Vulnerability of Internet Exchange Points in Australia
Has the Government identified precisely where in Australia the critical points of vulnerability of our long-haul Internet infrastructure are?
In the United States, it took four years of research partly funded by the Department of Homeland Security to produce a map showing the critical points of vulnerability of their long-haul Internet infrastructure spanning at least 30 miles and connecting population centres of at least 100,000 people.
In November last year, an article by Kate Murphy in the New York Times “The Cyberthreat Under the Street” dealt with the issue of the severing of fibre optic cables that supplied telecommunications to large sections of the San Francisco Bay area in the USA, including to the Lawrence Livermore National Laboratory, the overseer of the nation’s nuclear weapons. Following each incident (and there were 16 such incidents in the area during the previous year) land and mobile calls, texts, emails and hospital records were inaccessible. Credit cards and A.T.M.s didn’t work.
The clouds and ether giving us access to the Internet and the security issues surrounding the malicious code infecting cyberspace receive, justifiably so, close media scrutiny. You may access the Internet wirelessly, but ultimately you’re relying on a bunch of physical cables that are vulnerable to attack. But the critical risk is not to the pipes comprising the millions of single or grouped underground fibre optic cables that can be – and often are – accidentally cut by electricity, plumbing and building contractors, council workers and home owners. Those inadvertent events usually result in relatively localised outages. The real problem is where the physical cables have points of vulnerability and that is at the junctures that handle vast quantities of Internet traffic. These are the “Internet Exchange Points,” or I.X.P.s, where the networks come together to trade traffic. They are points of strategic vulnerability which, if taken out by natural disaster or a strategic attack, could shut down Internet access to much of Australia.
The recent Australia-wide Telstra outages and the severing of the optic fibre cable connecting all of Tasmania earlier this year highlights the lack of path redundancy in Australia i.e. the lack of multiple transmission paths on a wireless network and the lack of separate pits and ducts for a wired network (that would have prevented the single point of failure in Tasmania). There would be critical “single point of failure” IXPs around Australia that, were they to be damaged, would have catastrophic impacts not only on medical, commercial and industrial facilities around the country, but on crucial defence capabilities as well.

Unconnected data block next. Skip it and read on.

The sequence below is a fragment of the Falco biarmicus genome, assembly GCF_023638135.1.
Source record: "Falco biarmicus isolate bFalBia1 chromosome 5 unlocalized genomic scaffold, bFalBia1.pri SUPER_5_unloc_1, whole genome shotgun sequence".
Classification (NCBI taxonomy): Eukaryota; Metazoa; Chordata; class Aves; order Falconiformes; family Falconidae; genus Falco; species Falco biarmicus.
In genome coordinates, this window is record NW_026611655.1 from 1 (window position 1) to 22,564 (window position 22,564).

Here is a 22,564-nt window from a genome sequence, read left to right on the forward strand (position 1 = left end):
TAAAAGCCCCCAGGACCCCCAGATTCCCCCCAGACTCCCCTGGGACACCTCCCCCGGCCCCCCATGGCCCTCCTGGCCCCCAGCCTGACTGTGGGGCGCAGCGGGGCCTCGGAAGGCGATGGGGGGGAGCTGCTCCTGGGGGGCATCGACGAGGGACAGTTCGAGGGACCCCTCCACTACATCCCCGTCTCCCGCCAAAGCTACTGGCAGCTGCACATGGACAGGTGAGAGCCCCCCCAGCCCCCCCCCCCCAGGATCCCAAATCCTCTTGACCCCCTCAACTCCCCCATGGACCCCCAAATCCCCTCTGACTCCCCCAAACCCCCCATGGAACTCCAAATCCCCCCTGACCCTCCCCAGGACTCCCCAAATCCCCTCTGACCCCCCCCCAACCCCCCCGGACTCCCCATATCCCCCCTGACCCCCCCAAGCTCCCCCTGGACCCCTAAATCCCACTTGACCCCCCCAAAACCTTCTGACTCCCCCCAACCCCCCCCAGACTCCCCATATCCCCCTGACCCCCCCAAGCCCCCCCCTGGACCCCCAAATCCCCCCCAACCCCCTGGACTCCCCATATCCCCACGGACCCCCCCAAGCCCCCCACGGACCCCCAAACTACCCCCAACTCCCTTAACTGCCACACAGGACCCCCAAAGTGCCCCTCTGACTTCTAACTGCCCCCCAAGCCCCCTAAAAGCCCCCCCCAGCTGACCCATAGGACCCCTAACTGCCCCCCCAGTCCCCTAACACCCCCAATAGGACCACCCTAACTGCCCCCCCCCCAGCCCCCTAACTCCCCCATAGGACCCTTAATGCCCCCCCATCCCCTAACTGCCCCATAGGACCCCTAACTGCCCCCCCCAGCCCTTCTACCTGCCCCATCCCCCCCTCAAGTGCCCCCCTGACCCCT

So how secure are the buildings that house major IXPs in Australia? In the USA, Murphy found that many I.X.P.s are housed in “old, unprotected buildings … Often it’s possible to lease adjacent office space in the buildings. Sometimes there aren’t even security guards in the lobby. And the manholes around the buildings are also unprotected … The Department of Homeland Security, which is responsible for critical infrastructure, has no requirements for the physical protection of I.X.P.s nor does it have any rules against ownership by companies affiliated with a hostile foreign state.”
There is no reason to believe that things are any different in Australia. Are there regulations in place mandating design and construction requirements for the housing of IXP’s? More importantly, would such regulations be the appropriate way of dealing with the issue? Should government policy in this area be one which emphasizes the security and integrity of the buildings housing IXPs or one which focuses on designing a network with an appropriate level of redundancy by the building of more IXPs linking more abundant routes and exchanges so that the failure of any single IXP does not result in a catastrophic shutdown of the entire network? Does the design of the NBN adequately reduce the probability of single points of failure within the network i.e. what level of redundancy has been built into the NBN?
The issue of the identification, concentration and protection of I.X.P’s around Australia is a critical security issue as is the government’s policy regulating the construction, maintenance and physical protection of future I.X.P’s. All of these issues were raised with the Minister for Communications earlier this year. The Minister took 4 months to respond.
See his response at Minister Communications response to November 2015 email from me.